ETL 1110-1-181

12 Jan 98

Appendix C

Sample Economic Comparisons

C-1. OBJECTIVE. The objective of this Appendix is to perform a sample

economical analysis to determine the optimum efficiency to specify for a

specific chiller capacity. The type and size of chiller to be evaluated

is an electrically-driven, water-cooled 200 ton centrifugal type unit.

First cost and efficiency values used in the calculations and presented

in Table C1 below are approximations. This data should not be used in

any other economic comparisons.

Table C1. Typical Data for a 200 Ton

Centrifugal Type Chiller

IPLV (kW/ton)

First Costs

0.70

,400

0.65

,400

0.62

,700

0.60

,000

0.58

,000

C-2. CALCULATIONS. Two example efficiency comparison calculations are

provided in this Appendix. Example 1 calculations, as presented on

pages C-4 through C-9, are based on energy costs without any demand

charge factors. Example 2 calculations, as presented on pages C-10

through C-15, are based on energy costs which include demand charge

factors. The terms and definitions used in the calculations are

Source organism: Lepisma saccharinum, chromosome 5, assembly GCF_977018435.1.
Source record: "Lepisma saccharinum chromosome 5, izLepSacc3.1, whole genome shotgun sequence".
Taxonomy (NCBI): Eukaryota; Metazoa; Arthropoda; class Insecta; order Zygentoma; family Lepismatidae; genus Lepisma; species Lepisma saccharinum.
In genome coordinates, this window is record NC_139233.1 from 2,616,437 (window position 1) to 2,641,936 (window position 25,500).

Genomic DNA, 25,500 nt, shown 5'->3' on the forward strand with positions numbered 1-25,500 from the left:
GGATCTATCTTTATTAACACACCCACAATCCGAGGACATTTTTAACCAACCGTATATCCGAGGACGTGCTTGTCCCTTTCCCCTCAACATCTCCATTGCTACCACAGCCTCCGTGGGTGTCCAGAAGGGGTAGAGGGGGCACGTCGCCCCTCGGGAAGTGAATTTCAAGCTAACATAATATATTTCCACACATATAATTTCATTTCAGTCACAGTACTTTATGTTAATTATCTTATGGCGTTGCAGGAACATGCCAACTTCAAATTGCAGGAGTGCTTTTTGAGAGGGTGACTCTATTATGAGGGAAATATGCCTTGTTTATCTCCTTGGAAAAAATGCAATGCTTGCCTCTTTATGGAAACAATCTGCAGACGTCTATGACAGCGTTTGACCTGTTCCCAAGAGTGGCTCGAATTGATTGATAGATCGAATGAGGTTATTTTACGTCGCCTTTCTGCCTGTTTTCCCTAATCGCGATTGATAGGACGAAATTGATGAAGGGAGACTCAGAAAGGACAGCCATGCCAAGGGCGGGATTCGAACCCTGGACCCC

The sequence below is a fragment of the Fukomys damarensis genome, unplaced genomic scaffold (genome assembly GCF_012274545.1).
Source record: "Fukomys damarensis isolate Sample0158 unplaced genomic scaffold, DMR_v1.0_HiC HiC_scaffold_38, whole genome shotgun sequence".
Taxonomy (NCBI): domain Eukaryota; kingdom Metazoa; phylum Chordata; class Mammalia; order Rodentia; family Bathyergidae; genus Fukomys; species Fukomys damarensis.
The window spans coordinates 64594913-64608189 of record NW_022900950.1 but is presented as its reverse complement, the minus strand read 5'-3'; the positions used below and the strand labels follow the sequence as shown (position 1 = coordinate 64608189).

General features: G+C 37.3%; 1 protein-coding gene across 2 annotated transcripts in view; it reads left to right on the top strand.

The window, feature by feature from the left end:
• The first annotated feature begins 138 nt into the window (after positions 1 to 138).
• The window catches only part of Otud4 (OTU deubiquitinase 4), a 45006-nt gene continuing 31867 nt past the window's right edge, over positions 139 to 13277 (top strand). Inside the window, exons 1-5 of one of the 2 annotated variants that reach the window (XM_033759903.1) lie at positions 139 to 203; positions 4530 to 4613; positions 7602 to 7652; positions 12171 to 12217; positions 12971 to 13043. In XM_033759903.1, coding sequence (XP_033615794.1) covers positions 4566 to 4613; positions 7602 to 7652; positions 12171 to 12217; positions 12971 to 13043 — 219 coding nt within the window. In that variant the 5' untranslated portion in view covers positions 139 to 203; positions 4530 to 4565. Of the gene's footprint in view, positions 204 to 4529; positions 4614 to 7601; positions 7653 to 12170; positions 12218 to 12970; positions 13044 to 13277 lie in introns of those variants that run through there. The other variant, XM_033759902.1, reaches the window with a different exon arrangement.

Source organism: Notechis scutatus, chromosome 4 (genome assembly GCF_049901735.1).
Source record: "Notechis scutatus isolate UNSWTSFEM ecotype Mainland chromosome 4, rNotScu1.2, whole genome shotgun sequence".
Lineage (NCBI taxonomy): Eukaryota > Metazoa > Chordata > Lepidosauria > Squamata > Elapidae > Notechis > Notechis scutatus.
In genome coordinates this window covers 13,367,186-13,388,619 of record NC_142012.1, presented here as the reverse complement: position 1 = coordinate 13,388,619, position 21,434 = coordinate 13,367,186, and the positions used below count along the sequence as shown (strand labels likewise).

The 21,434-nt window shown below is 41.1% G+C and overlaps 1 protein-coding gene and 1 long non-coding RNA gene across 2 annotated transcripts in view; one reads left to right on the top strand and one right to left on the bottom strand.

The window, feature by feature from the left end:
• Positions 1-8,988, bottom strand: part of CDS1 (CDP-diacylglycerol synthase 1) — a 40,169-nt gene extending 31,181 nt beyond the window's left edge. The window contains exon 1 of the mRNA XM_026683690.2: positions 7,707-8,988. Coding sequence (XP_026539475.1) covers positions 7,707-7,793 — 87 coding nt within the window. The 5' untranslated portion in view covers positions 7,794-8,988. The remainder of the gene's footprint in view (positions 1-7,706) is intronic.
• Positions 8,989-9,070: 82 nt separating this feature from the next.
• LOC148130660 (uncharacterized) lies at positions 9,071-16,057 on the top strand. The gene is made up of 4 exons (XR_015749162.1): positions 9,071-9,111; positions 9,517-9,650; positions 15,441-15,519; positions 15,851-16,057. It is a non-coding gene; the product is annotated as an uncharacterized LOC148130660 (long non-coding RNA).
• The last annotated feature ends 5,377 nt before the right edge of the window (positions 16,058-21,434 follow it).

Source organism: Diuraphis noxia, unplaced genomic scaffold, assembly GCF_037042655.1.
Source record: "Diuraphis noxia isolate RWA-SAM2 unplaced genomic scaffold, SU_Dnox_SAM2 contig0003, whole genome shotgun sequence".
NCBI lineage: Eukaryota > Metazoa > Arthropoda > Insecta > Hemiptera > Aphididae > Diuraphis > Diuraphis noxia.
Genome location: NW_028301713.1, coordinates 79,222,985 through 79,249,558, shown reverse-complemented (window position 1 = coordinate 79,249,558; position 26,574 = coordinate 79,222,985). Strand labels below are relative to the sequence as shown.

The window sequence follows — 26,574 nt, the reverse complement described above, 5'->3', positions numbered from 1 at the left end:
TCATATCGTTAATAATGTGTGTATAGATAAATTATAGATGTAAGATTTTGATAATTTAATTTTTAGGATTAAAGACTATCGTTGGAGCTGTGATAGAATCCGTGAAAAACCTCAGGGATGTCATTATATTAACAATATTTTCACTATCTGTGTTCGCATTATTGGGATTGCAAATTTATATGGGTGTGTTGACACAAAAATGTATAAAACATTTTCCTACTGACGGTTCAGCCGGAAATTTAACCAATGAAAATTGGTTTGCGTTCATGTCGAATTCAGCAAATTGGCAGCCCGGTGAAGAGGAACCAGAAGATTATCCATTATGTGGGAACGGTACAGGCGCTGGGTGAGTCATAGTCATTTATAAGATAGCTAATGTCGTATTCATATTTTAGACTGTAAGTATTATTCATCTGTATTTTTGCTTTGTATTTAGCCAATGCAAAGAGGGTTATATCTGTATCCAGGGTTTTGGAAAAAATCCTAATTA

explained in the following paragraph. The calculations provide the most

economical solutions for variable energy costs and variable chiller

energy usage.

C-3. DEFINITIONS. The following is a list of terms and definitions

used throughout the calculations.

a. Energy Costs. Optimum chiller efficiencies were determined using

energy costs equal to 0.02, 0.03, 0.04, 0.05, 0.06, 0.07, 0.08 and 0.09

$/kWh. These energy costs are typical values for what can be

encountered across the country.

b. Equivalent Full-Load Hours (EFLH). Over a year's period a

chiller will operate at partial load the majority of the time. Full-

load conditions are experienced only a small percentage of the time.

For this exercise, the only way to estimate a chiller's annual energy

usage is to estimate the chiller's annual full-load run hours or EFLH.

For most typical chiller applications the EFLH can be approximated to be

equal to 50% of a chiller's estimated run hours over a year's period

(e.g., a chiller that is estimated to run approximately 8000 hours/year

will have an EFLH of 4000). Optimum chiller efficiencies were

determined in the attached calculations using EFLH equal to 1000, 2000,

3000, and 4000. Note: Instead of using the EFLH method to determine

chiller energy usage, the ideal way to determine actual energy usage

would be to model the installation using an annual energy load

calculation program such as BLAST or Trane's Trace 600.

C-1

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